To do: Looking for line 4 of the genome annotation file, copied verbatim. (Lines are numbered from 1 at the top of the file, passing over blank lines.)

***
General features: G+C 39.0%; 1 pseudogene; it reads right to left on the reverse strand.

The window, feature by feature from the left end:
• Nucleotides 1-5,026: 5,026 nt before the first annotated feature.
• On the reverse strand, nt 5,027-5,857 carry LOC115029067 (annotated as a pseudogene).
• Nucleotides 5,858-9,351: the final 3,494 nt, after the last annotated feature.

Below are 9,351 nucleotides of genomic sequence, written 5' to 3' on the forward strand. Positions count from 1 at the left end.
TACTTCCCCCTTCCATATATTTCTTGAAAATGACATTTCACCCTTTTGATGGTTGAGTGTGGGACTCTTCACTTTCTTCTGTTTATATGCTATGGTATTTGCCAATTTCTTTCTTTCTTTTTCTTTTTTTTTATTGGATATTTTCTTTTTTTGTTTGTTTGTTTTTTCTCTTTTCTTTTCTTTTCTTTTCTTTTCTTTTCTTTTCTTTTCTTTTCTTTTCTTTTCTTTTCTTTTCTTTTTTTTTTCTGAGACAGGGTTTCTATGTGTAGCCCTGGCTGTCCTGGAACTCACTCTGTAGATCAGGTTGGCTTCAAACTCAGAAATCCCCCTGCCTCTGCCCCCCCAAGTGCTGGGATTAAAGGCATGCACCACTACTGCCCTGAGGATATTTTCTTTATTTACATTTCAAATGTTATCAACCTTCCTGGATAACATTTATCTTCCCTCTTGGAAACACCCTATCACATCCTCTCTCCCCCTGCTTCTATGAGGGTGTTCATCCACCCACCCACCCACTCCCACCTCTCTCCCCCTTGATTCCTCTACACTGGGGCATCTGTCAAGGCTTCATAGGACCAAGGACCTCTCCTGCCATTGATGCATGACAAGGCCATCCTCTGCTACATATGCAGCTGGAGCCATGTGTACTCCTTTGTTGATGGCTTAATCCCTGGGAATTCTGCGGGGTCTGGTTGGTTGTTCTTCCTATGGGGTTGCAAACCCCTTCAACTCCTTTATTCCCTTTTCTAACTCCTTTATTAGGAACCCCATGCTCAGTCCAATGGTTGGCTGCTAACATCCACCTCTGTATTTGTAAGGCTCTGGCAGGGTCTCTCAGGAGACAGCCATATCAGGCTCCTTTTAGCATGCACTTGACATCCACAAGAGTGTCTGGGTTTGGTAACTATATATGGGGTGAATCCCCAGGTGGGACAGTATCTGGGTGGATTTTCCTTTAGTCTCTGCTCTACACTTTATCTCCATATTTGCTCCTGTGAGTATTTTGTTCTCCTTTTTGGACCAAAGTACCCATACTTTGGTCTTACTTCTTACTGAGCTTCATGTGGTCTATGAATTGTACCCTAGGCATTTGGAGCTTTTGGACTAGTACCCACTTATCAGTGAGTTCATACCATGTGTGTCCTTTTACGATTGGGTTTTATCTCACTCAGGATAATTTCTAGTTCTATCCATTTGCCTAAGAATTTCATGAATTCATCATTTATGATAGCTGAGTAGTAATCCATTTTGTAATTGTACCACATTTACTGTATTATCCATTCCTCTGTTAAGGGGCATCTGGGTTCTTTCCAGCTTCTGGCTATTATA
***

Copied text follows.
• On the reverse strand, nt 5,027-5,857 carry LOC115029067 (annotated as a pseudogene).